FREEDOM IS LIKE A DANCE / Ksenija Mijatović

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At the very core of human existence lies the need for freedom. It is a fundamental human value, and that is precisely why all significant thinkers throughout the history of human existence have pondered upon it.

Philosophers, psychologists, artists, scientists, and all those who have contributed to the beauty of this world have considered the feeling of freedom as the highest act of existence and the sole prerequisite for a person to express their full potential. As I write this text, I can feel the excitement deep within myself at the mere mention of freedom.

However, is it truly attainable?

Slavoj Žižek, one of the most significant thinkers of our time, a psychoanalyst and philosopher, stated that freedom lies in the understanding that true freedom does not exist. This understanding leads to the realization that the closest one can come to the feeling of freedom is an inner sense of harmony with oneself, one’s values, and the desired life.

If you think about it, the philosophical aspect of looking at freedom is tied to the unlimited possibility of choice, providing a sense of control to individuals but also automatically involving responsibility. And there comes the duality.

Here is freedom, but what will I do with it, or how will I handle it? As Freud would say.

Freud’s psychoanalytic approach speaks of three internal entities – ego, superego, and id. He believed that freedom lies in balancing these internal forces within a person. Ego, representing reality, must contend with superego, the moral guide, and id, human desires and instinctive urges. The conflict of these forces can create internal struggles but also liberation by answering the most important questions for every individual: WHO AM I? And equally important: WHERE AM I GOING?

Freedom is not just a philosophical abstraction but also a psychological state of mind. Freud’s perspective adds depth, pointing to internal conflicts that shape our perception of freedom.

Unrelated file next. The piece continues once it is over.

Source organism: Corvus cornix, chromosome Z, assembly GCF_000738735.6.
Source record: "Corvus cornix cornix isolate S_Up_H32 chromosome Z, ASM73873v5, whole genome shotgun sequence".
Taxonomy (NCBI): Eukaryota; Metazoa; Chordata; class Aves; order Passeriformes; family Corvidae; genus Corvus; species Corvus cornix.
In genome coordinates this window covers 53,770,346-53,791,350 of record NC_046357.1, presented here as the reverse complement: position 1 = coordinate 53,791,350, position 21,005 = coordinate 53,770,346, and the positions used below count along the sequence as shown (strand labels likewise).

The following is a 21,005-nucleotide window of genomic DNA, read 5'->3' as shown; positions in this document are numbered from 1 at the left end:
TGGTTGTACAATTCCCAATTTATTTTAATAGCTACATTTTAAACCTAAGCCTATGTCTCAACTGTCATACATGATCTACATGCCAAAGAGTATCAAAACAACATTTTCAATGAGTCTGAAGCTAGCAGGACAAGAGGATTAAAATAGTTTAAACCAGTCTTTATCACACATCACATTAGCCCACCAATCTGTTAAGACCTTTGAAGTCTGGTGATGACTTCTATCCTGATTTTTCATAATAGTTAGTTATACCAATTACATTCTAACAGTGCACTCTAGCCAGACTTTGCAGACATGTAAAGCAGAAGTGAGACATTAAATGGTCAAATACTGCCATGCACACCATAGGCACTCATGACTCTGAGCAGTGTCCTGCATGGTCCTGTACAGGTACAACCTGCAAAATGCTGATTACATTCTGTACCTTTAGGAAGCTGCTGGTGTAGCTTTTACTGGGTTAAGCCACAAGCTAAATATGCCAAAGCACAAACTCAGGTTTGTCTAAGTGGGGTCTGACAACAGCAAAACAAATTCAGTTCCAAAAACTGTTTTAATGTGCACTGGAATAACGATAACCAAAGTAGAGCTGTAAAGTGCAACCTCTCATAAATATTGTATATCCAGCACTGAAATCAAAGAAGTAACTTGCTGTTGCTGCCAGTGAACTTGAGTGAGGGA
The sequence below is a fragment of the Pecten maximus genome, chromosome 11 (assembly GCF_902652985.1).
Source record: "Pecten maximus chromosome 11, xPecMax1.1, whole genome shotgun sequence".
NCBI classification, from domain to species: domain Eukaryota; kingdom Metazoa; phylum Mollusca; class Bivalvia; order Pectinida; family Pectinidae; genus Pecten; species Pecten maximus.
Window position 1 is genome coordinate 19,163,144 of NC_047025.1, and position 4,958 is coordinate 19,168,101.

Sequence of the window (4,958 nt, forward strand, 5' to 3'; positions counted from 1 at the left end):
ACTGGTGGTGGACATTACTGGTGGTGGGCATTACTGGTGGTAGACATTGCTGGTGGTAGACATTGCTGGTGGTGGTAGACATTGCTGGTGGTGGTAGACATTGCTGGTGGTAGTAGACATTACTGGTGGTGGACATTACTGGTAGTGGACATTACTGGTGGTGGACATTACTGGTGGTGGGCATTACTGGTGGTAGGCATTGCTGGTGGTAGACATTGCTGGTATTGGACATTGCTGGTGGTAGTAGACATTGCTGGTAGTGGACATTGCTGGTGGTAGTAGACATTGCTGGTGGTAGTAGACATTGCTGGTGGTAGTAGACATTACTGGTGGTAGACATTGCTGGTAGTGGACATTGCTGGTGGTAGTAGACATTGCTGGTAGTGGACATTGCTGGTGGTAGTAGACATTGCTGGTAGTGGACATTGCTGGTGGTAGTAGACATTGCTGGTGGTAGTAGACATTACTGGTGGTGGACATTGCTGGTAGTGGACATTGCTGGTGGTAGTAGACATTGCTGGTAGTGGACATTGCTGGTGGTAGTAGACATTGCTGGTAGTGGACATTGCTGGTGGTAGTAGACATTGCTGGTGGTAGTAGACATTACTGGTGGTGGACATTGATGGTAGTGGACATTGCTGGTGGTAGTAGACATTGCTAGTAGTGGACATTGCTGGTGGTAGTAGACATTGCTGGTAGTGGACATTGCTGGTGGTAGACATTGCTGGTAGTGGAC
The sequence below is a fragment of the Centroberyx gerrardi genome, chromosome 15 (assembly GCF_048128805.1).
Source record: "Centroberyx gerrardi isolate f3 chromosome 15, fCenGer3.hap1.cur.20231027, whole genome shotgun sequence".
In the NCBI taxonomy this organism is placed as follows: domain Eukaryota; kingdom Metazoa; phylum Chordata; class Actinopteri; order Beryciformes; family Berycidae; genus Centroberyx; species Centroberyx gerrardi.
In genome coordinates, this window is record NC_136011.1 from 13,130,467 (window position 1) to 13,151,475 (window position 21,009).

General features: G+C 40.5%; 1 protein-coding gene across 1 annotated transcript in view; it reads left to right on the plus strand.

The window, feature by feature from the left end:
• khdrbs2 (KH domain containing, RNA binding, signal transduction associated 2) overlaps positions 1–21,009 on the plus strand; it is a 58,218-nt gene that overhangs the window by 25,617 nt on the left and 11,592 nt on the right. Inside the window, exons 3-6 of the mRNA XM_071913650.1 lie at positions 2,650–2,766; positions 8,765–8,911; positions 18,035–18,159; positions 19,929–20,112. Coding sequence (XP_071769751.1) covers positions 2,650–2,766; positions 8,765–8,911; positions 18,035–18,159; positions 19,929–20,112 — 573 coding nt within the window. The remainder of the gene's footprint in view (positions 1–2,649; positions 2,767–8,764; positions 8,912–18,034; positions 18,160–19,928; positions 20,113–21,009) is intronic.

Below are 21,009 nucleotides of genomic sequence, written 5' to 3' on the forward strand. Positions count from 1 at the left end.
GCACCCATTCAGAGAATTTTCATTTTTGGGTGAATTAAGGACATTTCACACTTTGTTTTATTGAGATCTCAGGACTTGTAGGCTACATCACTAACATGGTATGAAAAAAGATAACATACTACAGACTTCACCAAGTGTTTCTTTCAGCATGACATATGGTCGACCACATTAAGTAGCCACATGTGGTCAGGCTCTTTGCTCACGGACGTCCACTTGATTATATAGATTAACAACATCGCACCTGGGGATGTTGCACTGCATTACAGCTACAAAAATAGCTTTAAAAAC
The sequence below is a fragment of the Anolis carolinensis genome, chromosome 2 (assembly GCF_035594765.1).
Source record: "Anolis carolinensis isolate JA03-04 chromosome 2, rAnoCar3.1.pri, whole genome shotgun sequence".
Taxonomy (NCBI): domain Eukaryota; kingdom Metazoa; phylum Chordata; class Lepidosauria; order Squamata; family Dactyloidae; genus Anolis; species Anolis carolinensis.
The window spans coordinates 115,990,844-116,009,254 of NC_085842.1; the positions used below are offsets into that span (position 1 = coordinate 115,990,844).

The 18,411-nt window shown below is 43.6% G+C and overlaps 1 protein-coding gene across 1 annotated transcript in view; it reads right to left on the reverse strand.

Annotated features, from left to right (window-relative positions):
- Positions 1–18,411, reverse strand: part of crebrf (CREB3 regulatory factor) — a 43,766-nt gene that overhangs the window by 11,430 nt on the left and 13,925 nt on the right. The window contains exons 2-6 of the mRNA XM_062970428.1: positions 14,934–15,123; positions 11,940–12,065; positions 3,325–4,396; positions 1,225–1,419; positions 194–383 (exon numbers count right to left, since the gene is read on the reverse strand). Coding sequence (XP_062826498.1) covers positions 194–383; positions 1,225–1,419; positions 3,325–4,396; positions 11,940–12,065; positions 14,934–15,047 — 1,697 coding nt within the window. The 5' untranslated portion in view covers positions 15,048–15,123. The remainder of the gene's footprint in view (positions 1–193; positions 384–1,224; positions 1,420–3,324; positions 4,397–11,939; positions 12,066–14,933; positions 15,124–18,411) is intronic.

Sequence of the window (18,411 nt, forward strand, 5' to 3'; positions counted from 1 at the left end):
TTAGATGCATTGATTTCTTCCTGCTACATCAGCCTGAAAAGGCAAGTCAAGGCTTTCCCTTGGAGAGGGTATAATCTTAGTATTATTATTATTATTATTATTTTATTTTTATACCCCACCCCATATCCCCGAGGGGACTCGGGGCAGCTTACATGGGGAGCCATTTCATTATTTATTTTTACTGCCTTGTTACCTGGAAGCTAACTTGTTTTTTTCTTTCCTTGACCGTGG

Today, in the era of accelerated technological progress, freedom has gained a new digital context. Digital freedom, from online privacy to freedom of expression on social media, raises new questions about boundaries and responsibilities.

For me, as a therapist and psychologist, freedom is a dynamic concept that evolves through time, societal changes, and changes within individuals. Therefore, I often describe it metaphorically and offer you my definition of freedom:

Freedom is a dance, and not just any dance but a tango, a Salto mortale between choices and limitations, desires and fears, individuality and societal norms.

So, if you ask me how to live with this realization, I would tell you that all that matters is the present moment. Of course, it’s crucial for our living to look and move forward, but it is equally important that we are moving towards to what we aspire to and being close to our own vision of life.

The closer we are to ourselves and the life we wanted for ourselves, the greater the sense of satisfaction, peace, and the spark of freedom in our souls.

As a woman, I observe and often contemplate freedom. In the 21st century, the position of women is undergoing significant positive changes that shape their relationship with freedom and responsibility. Although there is great progress in the status of women and the fight for gender equality, the question is how women today define the balance between freedom and responsibility.

Does the pressure that women increasingly feel (speaking through the experience of my psychotherapeutic practice) lead to limiting freedom? Certainly, but only in one aspect while enabling it in another. I would allow myself to say that absolute freedom does not exist.

The answer and the story of freedom lie again and exclusively in the PERSONAL narrative and personal vision of each individual’s life.

It’s beautiful when visions of freedom converge, so instead of individual stories, we see united forces. That is the power that leads and brings about change. Freedom is much more than a feeling, more than a value; it is an eternal concept for reflection, questioning, a continuous conquest, but it is also a desire that will never leave humanity.

And in conclusion, have you noticed that the word “freedom” is of the feminine gender?


Ksenija Mijatović / Belgrade

She began her career in the musical realm.

Today, the music she engages with is the music of the human soul.

As a master psychologist and integrative psychotherapist, she helps people understand themselves, navigate changes in their surroundings, and find their place in their lives and environment. Primarily, she guides them to discover ways to enhance the quality of their lives through personal growth and embrace it wholeheartedly.

All images and materials are copyright protected and are the property of Mrs. Ksenija Mijatovic and

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